USB Bit Whacker - 18F2553 Development Board

The USB Bit Whacker is a spectacular little development board featuring the PIC18F2553. Based on the work of Brian Schmalz, the UBW is a small board with a command interpreter for basic input and output control. When attached to a Windows/Max OS X/Linux computer, the UBW will show up as an RS232 Com port! You control the individual I/O pins on the PIC through simple serial commands. Board comes fully tested, preprogrammed, and assembled as shown.

The 18F2553 also comes pre-programmed with a USB bootloader. This means you can create HEX files using any compiler or assembler (C18, CC8e, SDCC) and then load that HEX file onto the PIC without an external programmer - directly over USB! Power is obtained over USB.

Please download the Microchip USB Bootloader below. Please see the UBW home page for more information.

You may start with downloading and installing the latest release of Microchip USB Framework Installation file. The Release Notes provide details on the location of the Comunications Device Class (CDC) RS-232 Emulation driver INF file location. When installed the S1 LED will begin to blink.

**Note: **This product is a collaboration with Brian Schmalz. A portion of each sales goes back to them for product support and continued development.

  • Reset Button
  • General Input Button (also used to enter program mode during a reset)
  • mini-USB Connection
  • 16 General I/O
  • TX/RX (can be used as a USB to UART converter board)
  • 24MHz Crystal
  • Two Status LEDs
  • Preprogrammed with Bootloader and UBW_D firmware
  • 1.0x1.6"

USB Bit Whacker - 18F2553 Development Board Product Help and Resources

Core Skill: Soldering

This skill defines how difficult the soldering is on a particular product. It might be a couple simple solder joints, or require special reflow tools.

1 Soldering

Skill Level: Noob - Some basic soldering is required, but it is limited to a just a few pins, basic through-hole soldering, and couple (if any) polarized components. A basic soldering iron is all you should need.
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Core Skill: Programming

If a board needs code or communicates somehow, you're going to need to know how to program or interface with it. The programming skill is all about communication and code.

3 Programming

Skill Level: Competent - The toolchain for programming is a bit more complex and will examples may not be explicitly provided for you. You will be required to have a fundamental knowledge of programming and be required to provide your own code. You may need to modify existing libraries or code to work with your specific hardware. Sensor and hardware interfaces will be SPI or I2C.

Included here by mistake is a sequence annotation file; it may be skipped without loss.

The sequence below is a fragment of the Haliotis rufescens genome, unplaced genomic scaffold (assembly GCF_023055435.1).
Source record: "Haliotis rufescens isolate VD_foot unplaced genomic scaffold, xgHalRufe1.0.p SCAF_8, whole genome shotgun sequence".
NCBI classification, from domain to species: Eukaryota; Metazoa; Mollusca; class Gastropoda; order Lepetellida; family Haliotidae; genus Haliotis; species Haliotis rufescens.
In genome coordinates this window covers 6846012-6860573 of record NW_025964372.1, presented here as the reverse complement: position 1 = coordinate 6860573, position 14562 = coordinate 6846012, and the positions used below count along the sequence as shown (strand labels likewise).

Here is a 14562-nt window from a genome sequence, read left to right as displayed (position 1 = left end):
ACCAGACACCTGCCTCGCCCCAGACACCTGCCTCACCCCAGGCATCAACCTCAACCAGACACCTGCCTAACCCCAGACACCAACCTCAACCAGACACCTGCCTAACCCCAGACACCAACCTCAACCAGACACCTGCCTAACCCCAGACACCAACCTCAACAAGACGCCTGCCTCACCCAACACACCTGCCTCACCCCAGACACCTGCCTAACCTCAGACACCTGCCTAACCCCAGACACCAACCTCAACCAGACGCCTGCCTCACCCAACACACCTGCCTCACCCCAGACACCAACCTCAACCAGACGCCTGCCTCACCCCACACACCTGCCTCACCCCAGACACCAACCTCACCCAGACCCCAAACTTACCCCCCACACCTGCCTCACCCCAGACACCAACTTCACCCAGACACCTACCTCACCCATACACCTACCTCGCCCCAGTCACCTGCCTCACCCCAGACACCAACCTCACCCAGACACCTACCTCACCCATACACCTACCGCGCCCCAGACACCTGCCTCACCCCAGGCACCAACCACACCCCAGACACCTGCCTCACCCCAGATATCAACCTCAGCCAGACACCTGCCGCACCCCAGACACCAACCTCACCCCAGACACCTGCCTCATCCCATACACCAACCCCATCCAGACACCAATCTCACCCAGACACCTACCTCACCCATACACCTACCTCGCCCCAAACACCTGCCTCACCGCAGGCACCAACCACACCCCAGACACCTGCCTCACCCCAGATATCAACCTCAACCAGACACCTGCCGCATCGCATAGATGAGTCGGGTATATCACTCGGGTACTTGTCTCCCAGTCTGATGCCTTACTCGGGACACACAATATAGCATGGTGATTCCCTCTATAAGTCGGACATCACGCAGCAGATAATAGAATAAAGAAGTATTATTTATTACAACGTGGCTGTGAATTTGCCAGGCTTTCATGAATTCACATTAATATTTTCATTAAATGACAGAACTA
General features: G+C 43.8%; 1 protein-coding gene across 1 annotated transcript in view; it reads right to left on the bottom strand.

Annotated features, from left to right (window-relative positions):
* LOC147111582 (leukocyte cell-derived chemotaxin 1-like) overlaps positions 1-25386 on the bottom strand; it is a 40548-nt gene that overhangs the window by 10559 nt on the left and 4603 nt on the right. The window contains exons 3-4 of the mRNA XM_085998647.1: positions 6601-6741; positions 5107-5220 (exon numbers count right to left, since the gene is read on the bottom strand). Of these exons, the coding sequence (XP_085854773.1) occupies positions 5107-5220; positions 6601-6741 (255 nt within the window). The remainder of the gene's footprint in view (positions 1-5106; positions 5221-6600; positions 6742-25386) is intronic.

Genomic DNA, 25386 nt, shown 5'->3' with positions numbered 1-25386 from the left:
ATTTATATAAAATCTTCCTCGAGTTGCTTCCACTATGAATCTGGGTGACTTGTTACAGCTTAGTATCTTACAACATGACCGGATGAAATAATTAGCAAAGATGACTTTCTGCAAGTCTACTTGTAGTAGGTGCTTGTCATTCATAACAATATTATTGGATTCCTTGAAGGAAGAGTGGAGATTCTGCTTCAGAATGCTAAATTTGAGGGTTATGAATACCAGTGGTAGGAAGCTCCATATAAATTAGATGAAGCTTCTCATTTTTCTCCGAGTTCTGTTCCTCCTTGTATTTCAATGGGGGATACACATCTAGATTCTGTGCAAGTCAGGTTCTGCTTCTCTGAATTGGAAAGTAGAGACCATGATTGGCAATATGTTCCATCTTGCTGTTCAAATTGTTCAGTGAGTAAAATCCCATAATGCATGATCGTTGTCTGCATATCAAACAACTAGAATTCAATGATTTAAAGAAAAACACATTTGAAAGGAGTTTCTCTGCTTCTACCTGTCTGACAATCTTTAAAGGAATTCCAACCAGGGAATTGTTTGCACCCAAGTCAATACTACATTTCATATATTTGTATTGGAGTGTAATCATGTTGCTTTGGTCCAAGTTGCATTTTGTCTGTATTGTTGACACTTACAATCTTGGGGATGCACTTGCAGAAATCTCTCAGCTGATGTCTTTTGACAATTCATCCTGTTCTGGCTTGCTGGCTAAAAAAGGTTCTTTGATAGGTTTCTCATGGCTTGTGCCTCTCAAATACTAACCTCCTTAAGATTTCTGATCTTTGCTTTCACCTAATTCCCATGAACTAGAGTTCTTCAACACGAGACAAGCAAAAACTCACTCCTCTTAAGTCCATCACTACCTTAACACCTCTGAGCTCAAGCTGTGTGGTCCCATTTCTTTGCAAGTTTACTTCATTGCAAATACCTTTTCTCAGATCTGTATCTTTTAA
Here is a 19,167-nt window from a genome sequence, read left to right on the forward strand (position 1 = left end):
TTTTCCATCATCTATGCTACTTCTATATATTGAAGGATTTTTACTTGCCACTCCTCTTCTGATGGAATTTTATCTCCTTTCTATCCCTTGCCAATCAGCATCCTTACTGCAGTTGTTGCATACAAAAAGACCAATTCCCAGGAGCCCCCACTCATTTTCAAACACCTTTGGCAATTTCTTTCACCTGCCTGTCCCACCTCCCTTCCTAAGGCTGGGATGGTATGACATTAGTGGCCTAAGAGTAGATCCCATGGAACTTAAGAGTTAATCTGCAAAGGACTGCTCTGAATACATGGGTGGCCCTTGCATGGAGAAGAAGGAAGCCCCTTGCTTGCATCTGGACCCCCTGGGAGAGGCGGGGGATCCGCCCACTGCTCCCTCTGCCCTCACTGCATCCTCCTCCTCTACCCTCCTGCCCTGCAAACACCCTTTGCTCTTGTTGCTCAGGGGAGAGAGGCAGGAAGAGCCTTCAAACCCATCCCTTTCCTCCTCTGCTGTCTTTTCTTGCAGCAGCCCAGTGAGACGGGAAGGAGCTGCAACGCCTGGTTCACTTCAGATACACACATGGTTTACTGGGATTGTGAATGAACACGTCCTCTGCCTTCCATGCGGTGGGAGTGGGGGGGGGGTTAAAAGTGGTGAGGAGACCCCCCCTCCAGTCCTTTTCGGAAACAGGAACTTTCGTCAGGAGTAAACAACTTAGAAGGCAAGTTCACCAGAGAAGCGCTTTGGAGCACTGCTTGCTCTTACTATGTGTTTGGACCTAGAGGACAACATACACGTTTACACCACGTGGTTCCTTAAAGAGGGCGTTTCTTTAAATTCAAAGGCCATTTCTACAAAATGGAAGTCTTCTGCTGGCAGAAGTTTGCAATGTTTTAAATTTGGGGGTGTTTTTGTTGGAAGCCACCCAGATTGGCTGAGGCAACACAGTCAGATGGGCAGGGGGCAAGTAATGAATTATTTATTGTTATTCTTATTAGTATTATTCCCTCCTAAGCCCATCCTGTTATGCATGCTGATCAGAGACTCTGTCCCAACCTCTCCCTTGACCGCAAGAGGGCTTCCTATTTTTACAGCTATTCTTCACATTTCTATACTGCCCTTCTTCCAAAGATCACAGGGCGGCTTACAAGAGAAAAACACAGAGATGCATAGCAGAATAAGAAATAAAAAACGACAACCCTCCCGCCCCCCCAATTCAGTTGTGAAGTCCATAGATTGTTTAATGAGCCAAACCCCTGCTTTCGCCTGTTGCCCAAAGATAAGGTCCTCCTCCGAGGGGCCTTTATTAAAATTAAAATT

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Core Skill: Electrical Prototyping

If it requires power, you need to know how much, what all the pins do, and how to hook it up. You may need to reference datasheets, schematics, and know the ins and outs of electronics.

1 Electrical Prototyping

Skill Level: Noob - You don't need to reference a datasheet, but you will need to know basic power requirements.
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Looking for answers to technical questions?

We welcome your comments and suggestions below. However, if you are looking for solutions to technical questions please see our Technical Assistance page.

  • RSB / about 15 years ago / 2

    This is an excellent mini-USB development board. Wonder why Microchip does not sell low cost development boards like this? With Microchip's you have to buy an additional programmer.

  • Member #229328 / about 11 years ago * / 1

    The device behaves a little poorly for me on Ubuntu Linux with 1.47 firmware (or the 1.43 firmware it came with). I can connect to it, send it commands, etc. But, occasionally my python code will fail to write to the device reporting back an OS level error. This is sometimes, though not necessarily always, accompanied by the device disconnecting and reconnecting itself. In doing this it maintains power - if I have some pins set to output high, they stay high. What I see from the kernel is:

    [14057.800085] hub 2-0:1.0: port 2 disabled by hub (EMI?), re-enabling...
    [14057.800220] usb 2-2: USB disconnect, device number 3
    [14058.040043] usb 2-2: new full-speed USB device number 4 using uhci_hcd
    [14058.211549] cdc_acm 2-2:1.0: This device cannot do calls on its own. It is not a modem.
    [14058.211786] cdc_acm 2-2:1.0: ttyACM0: USB ACM device
    [36662.008081] hub 2-0:1.0: port 2 disabled by hub (EMI?), re-enabling...
    [36662.008211] usb 2-2: USB disconnect, device number 4